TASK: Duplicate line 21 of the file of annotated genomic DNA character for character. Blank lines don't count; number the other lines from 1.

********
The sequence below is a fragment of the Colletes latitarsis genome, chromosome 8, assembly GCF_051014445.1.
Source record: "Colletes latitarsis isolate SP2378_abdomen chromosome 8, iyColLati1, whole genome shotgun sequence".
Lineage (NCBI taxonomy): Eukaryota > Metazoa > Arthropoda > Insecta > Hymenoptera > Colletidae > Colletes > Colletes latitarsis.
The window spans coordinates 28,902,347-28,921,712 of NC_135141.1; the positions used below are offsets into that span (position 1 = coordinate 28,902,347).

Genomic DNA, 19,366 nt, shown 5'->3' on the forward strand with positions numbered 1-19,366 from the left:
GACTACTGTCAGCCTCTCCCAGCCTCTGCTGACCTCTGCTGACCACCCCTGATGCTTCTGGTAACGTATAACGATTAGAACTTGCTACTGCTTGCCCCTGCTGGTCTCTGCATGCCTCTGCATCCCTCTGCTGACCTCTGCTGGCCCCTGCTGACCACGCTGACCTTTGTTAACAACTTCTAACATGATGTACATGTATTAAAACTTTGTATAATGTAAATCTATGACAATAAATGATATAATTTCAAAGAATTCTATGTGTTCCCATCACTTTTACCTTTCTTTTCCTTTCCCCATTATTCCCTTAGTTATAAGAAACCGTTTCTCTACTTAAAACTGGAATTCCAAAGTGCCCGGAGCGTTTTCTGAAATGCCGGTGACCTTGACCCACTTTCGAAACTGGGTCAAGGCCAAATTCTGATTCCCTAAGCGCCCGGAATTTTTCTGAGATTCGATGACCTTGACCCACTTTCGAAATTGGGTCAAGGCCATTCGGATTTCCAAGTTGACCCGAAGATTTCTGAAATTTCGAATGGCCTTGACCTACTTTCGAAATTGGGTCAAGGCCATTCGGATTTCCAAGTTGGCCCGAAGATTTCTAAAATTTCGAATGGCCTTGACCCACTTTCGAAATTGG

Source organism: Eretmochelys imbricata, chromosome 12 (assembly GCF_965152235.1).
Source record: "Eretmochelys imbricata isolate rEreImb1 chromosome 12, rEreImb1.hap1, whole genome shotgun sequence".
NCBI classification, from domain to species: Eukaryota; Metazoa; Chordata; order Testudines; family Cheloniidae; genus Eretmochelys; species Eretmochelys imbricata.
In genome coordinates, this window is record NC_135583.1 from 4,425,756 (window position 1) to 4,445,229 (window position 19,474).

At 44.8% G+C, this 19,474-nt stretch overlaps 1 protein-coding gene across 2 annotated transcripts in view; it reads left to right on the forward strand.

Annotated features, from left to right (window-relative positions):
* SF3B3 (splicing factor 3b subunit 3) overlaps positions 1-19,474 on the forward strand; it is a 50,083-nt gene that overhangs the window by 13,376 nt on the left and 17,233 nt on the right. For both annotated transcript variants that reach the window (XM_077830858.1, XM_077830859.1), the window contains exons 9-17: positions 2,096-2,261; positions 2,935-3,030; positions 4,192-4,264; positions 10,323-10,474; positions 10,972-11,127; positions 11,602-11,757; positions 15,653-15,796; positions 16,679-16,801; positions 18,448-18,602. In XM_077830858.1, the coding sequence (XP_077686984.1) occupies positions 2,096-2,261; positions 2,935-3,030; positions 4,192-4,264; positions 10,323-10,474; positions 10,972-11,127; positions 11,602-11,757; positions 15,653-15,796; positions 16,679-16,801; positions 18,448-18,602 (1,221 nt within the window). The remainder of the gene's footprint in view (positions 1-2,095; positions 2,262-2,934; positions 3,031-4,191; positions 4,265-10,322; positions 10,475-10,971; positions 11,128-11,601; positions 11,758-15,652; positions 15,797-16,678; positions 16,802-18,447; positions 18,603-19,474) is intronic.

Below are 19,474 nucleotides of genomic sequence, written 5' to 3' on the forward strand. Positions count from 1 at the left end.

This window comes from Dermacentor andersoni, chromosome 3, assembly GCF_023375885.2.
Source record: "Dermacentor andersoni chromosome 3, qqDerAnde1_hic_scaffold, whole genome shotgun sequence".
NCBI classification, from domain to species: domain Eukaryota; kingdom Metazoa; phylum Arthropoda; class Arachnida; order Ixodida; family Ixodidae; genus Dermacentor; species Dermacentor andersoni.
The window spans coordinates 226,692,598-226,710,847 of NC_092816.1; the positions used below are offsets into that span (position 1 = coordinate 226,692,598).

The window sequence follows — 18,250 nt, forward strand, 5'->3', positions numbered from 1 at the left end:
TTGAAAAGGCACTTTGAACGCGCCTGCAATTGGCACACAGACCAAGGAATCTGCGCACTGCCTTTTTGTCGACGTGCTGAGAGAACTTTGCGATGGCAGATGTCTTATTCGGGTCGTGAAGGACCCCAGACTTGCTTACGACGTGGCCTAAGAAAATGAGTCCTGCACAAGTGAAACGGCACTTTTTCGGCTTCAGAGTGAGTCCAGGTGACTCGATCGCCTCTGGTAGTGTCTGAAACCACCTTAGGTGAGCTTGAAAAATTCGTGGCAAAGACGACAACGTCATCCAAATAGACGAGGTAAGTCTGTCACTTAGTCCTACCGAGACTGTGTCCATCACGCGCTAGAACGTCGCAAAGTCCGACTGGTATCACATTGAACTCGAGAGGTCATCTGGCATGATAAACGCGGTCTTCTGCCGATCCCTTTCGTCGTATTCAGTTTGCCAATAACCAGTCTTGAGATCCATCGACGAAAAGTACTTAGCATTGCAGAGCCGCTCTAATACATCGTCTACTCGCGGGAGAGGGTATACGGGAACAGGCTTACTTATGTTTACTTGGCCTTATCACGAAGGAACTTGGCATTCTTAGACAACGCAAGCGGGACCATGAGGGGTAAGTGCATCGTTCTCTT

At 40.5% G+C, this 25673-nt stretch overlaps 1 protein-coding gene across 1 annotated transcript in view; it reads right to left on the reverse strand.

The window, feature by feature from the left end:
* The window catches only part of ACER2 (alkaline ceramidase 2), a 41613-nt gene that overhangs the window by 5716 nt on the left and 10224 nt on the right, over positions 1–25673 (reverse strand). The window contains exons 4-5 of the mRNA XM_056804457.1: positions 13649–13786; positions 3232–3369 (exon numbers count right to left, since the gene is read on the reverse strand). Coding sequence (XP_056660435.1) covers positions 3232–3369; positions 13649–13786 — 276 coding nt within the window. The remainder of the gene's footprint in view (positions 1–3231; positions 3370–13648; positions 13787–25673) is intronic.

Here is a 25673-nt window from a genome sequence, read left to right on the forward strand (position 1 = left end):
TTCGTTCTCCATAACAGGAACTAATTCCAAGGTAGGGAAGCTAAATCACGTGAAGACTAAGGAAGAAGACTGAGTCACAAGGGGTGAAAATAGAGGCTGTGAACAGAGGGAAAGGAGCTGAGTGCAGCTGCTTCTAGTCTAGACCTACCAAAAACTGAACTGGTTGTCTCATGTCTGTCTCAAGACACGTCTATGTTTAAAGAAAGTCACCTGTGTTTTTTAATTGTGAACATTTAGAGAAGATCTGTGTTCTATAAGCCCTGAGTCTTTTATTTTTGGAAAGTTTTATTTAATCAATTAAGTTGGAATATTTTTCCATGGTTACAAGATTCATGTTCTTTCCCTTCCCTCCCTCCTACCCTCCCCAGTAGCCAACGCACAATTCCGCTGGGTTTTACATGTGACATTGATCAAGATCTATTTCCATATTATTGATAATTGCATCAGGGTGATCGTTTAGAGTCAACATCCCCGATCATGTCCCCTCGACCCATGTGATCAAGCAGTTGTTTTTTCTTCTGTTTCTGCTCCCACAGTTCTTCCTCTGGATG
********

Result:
At 40.5% G+C, this 25673-nt stretch overlaps 1 protein-coding gene across 1 annotated transcript in view; it reads right to left on the reverse strand.